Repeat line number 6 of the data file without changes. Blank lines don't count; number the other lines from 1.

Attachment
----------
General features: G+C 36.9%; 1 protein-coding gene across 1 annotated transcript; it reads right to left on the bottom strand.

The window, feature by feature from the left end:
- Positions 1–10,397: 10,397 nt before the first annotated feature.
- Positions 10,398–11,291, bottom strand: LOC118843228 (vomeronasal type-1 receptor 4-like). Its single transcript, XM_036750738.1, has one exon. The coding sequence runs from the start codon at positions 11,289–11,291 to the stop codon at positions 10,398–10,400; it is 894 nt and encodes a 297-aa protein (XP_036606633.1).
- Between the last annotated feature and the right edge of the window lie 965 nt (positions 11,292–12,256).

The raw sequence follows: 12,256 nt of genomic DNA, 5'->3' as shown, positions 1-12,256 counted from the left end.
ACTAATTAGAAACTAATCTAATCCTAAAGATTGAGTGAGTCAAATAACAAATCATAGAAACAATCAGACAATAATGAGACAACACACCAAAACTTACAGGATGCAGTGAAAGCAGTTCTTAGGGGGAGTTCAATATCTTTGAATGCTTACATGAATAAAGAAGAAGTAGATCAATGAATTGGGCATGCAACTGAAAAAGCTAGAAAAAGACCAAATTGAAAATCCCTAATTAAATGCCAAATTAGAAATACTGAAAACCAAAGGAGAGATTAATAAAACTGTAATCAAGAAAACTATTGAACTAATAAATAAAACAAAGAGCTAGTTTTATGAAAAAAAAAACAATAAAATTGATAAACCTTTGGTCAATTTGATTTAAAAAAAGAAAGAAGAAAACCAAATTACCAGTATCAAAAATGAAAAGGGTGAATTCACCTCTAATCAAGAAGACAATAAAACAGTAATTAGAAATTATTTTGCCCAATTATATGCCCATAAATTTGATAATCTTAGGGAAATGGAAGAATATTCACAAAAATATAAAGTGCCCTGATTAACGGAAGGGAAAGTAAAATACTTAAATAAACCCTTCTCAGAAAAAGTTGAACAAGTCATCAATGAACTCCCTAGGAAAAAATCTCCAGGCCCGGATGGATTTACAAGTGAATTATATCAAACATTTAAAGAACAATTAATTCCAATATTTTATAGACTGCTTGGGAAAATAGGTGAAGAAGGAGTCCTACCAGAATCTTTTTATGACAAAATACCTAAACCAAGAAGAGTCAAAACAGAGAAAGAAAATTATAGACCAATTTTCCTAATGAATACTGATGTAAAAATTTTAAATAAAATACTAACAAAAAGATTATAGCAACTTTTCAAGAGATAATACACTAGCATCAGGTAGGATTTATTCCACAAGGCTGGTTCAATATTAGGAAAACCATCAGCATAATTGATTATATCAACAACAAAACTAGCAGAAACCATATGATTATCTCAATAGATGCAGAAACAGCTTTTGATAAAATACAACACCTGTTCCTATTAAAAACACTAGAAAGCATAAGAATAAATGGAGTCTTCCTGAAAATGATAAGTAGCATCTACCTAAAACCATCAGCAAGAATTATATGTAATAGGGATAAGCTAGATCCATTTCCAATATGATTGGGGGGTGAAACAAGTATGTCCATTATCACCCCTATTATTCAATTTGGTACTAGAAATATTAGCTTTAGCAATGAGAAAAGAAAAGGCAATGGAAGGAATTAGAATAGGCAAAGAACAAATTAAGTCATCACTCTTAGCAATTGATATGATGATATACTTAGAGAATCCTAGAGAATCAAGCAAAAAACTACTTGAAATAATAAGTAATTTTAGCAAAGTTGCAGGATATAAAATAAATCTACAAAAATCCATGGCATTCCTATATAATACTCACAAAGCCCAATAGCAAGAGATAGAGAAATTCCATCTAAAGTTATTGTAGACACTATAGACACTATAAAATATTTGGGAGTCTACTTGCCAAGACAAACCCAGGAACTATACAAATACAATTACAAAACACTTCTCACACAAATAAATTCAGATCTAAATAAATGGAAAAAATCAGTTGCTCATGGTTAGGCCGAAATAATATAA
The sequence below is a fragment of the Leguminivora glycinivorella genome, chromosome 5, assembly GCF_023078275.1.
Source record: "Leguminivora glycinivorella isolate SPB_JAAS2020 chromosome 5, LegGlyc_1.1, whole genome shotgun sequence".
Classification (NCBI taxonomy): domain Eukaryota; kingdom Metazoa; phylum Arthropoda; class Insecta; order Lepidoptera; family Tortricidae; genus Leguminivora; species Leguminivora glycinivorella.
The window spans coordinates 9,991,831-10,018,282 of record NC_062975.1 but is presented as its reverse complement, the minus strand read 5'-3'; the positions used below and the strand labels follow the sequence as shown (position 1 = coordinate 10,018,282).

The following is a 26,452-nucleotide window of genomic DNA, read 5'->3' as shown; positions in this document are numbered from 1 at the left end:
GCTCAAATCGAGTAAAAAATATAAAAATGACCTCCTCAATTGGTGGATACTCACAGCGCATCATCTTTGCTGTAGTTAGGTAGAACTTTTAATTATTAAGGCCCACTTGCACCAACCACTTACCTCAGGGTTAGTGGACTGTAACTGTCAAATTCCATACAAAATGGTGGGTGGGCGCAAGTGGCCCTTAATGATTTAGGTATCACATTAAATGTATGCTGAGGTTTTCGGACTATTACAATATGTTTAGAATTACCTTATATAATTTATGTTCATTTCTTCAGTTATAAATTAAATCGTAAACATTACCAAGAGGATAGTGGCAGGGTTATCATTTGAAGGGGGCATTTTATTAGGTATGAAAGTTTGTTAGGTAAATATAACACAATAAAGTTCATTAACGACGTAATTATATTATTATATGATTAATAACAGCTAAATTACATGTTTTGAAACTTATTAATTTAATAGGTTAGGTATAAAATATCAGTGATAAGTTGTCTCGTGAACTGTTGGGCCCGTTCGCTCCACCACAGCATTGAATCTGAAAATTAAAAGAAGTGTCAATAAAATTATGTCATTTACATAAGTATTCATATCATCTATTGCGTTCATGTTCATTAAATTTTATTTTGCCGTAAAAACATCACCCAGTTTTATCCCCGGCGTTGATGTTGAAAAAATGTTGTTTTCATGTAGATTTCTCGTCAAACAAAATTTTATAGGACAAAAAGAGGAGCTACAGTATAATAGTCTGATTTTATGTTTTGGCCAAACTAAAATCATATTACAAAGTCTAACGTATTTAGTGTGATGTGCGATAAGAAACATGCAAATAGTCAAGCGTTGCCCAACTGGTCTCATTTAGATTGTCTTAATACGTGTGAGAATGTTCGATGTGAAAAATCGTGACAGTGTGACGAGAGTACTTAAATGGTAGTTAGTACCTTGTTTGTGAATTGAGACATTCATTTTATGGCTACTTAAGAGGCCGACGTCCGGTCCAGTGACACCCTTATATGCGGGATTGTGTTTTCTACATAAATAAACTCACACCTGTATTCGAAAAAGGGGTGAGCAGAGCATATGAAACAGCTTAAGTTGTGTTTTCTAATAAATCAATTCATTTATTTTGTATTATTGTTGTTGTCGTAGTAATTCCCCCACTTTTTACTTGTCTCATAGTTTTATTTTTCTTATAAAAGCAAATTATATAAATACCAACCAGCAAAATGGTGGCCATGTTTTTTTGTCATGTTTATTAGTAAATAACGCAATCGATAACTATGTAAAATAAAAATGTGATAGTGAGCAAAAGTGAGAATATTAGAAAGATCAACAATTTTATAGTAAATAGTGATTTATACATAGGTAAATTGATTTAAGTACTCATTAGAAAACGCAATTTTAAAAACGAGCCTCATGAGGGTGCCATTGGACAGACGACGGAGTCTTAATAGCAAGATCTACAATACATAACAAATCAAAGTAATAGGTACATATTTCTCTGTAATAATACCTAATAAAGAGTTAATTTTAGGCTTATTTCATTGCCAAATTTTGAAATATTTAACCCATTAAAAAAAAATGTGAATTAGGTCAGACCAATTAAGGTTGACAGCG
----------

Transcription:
The raw sequence follows: 12,256 nt of genomic DNA, 5'->3' as shown, positions 1-12,256 counted from the left end.